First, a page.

So I thought, this year, why not get in touch with the Easter Bunny, and encourage him to give kiddies a book as well as sweet sweet Cadbury Crème Eggs! Fortunately I managed to get hold of his gmail address (he hardly ever checks twitter) and so thought I would share and invite you to send him a letter or picture, letting him know what else you want for Easter.

See the picture above for details on how to receive a letter in the post from the Easter Bunny, and go in the draw to win a kids reading pack by writing the best message. (prizes drawn and announced on my facebook page so please LIKE!)

In Short: Ask the bun-man for a book as well as some chocci!

The site of the last execution in Iceland, where Agnes was beheaded.

Burial Rites by Hannah Kent

Burial RitesYet again a book has sent me falling down a rabbit hole.  I am fascinated, engrossed, compelled to find out more.  More about Agnes Magnusdottir, the last woman to be executed in Iceland in 1830. And here I am google imaging her, scouring Wikipedia, and historical records in search for an image, a grainy photo, a look at her handwriting or court records, or something more to put a face to the main character in Hannah Kent’s Burial Rites.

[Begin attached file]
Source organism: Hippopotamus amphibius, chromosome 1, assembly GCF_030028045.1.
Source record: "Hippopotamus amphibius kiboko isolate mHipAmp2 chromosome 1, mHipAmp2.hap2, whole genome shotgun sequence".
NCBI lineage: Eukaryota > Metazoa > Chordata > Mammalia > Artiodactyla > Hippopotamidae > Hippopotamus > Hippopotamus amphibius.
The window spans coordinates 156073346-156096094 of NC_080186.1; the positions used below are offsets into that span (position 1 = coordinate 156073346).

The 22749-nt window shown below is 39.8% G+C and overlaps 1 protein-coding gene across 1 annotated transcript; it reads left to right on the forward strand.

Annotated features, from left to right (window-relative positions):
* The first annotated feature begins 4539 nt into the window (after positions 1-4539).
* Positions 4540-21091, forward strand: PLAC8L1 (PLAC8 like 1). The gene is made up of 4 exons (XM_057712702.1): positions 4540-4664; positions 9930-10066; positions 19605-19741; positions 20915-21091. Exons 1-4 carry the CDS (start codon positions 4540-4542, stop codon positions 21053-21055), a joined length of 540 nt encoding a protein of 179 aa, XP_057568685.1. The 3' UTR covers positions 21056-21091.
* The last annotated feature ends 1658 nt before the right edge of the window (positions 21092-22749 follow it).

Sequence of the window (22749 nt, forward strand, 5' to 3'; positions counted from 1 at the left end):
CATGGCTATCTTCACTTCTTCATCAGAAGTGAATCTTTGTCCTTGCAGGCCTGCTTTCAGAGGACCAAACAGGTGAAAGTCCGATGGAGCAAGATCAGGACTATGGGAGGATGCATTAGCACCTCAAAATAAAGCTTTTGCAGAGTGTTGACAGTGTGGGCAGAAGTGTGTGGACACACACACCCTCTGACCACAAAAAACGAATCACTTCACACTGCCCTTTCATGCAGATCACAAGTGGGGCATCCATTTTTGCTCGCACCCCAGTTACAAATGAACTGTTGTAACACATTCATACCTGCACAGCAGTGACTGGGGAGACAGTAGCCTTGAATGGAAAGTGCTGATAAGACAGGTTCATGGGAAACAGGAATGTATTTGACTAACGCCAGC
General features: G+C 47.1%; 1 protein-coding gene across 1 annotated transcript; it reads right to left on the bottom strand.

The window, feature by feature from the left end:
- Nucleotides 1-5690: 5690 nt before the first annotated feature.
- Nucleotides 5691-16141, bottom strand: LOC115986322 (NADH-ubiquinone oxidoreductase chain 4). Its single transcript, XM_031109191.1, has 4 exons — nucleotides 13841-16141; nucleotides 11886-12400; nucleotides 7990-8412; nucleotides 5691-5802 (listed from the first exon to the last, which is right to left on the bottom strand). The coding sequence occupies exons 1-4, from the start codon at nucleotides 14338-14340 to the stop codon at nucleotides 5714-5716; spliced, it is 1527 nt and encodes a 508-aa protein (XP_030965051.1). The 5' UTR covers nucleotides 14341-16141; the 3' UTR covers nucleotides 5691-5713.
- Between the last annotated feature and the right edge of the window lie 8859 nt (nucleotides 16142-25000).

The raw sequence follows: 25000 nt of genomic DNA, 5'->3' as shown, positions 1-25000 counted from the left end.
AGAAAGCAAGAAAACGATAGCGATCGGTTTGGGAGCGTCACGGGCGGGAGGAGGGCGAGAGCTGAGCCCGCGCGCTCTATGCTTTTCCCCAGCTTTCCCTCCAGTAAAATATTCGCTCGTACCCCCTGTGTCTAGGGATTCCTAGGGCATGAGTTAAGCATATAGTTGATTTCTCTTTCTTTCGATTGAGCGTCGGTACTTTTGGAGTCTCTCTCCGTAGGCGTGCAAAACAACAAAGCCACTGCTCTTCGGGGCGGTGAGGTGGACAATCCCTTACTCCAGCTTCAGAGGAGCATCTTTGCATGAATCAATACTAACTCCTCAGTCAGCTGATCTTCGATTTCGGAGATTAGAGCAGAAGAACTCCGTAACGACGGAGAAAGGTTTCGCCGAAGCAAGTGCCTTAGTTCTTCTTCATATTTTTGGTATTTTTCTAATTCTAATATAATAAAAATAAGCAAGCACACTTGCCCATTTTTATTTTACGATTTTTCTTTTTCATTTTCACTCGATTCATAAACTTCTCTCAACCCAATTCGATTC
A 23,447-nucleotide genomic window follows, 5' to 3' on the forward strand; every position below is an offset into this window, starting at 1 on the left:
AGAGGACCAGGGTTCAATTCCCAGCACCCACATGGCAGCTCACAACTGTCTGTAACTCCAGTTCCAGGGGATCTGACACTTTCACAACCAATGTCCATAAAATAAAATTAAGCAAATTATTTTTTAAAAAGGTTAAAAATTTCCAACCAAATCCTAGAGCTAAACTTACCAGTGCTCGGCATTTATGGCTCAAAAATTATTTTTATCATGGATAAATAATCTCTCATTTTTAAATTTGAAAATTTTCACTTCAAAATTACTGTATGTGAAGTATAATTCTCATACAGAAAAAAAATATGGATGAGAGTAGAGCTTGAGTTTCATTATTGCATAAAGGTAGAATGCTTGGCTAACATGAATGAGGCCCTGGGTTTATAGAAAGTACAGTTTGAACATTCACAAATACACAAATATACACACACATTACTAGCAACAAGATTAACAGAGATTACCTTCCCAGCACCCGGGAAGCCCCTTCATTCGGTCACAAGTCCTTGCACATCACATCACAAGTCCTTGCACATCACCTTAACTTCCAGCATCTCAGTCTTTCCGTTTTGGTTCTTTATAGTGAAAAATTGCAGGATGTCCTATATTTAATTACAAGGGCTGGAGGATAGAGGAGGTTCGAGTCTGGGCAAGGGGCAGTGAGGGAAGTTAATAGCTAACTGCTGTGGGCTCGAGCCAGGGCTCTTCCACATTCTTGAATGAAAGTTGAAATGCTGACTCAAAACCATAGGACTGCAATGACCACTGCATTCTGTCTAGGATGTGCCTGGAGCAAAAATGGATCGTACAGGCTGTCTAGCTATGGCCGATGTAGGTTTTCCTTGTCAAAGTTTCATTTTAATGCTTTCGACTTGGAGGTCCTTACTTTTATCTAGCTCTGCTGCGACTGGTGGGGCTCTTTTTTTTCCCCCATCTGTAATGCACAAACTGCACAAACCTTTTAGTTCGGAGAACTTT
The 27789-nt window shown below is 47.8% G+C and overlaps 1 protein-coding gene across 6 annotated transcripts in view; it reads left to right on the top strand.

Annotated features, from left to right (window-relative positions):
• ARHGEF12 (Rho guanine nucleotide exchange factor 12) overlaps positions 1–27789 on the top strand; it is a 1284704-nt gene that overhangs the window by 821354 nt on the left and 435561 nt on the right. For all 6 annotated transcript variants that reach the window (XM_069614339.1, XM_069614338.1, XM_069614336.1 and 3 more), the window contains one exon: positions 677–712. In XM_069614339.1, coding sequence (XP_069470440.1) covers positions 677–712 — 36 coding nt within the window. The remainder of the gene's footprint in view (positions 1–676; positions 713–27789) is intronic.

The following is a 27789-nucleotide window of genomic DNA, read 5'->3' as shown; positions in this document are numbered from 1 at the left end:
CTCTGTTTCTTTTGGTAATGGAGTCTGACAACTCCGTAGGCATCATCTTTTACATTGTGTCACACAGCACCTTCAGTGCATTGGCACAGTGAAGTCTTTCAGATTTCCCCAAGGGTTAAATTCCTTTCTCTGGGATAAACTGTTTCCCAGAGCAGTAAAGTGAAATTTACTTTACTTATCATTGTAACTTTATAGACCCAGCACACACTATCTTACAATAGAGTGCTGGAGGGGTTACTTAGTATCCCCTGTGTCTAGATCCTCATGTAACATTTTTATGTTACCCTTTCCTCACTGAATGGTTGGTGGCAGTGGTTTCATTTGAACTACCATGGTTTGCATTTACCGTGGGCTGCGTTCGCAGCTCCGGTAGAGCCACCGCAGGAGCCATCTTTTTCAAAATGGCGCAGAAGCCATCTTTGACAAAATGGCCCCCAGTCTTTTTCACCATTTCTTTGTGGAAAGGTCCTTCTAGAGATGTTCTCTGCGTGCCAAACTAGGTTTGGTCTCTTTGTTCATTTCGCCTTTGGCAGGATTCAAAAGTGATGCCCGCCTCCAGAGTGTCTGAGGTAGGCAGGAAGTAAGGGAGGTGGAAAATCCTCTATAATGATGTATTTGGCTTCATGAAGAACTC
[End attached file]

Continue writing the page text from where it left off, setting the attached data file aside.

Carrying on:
So powerful is this debut novel, that I feel as though I know Agnes’ intimate and innermost thoughts, and at the time of reading I felt the icy chill of the inhospitable country, the heartbreak, the indignity and isolation.

Of course I love a good piece of historical fact-ion; a reimagining of true events that occurred over 180 years ago.  After visiting Iceland as a mere 17 year old, Hannah Kent was inspired to research and interpret the life and execution of Agnes, who was sentenced to death for her part in the gory murder of two men on a desolate farm.